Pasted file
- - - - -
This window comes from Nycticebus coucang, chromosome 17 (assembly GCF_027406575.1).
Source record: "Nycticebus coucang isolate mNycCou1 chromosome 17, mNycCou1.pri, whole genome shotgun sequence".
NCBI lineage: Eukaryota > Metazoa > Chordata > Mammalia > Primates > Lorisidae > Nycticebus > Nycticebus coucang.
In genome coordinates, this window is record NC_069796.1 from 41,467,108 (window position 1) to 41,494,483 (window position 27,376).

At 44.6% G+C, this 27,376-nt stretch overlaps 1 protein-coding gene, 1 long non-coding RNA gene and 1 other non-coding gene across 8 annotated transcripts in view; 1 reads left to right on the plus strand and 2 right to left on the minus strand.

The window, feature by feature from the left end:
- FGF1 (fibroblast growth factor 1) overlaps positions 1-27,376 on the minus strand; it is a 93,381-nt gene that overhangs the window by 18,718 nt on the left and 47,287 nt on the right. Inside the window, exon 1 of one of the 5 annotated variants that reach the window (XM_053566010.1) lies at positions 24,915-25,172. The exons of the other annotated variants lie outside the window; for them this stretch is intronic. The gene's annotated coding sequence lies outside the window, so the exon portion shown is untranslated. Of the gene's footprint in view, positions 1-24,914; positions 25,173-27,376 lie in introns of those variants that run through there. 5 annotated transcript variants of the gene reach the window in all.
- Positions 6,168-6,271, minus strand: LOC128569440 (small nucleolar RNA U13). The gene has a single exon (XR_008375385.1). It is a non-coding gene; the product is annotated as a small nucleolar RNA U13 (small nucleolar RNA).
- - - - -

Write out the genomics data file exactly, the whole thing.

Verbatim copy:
This window comes from Nycticebus coucang, chromosome 17 (assembly GCF_027406575.1).
Source record: "Nycticebus coucang isolate mNycCou1 chromosome 17, mNycCou1.pri, whole genome shotgun sequence".
NCBI lineage: Eukaryota > Metazoa > Chordata > Mammalia > Primates > Lorisidae > Nycticebus > Nycticebus coucang.
In genome coordinates, this window is record NC_069796.1 from 41,467,108 (window position 1) to 41,494,483 (window position 27,376).

At 44.6% G+C, this 27,376-nt stretch overlaps 1 protein-coding gene, 1 long non-coding RNA gene and 1 other non-coding gene across 8 annotated transcripts in view; 1 reads left to right on the plus strand and 2 right to left on the minus strand.

The window, feature by feature from the left end:
- FGF1 (fibroblast growth factor 1) overlaps positions 1-27,376 on the minus strand; it is a 93,381-nt gene that overhangs the window by 18,718 nt on the left and 47,287 nt on the right. Inside the window, exon 1 of one of the 5 annotated variants that reach the window (XM_053566010.1) lies at positions 24,915-25,172. The exons of the other annotated variants lie outside the window; for them this stretch is intronic. The gene's annotated coding sequence lies outside the window, so the exon portion shown is untranslated. Of the gene's footprint in view, positions 1-24,914; positions 25,173-27,376 lie in introns of those variants that run through there. 5 annotated transcript variants of the gene reach the window in all.
- Positions 6,168-6,271, minus strand: LOC128569440 (small nucleolar RNA U13). The gene has a single exon (XR_008375385.1). It is a non-coding gene; the product is annotated as a small nucleolar RNA U13 (small nucleolar RNA).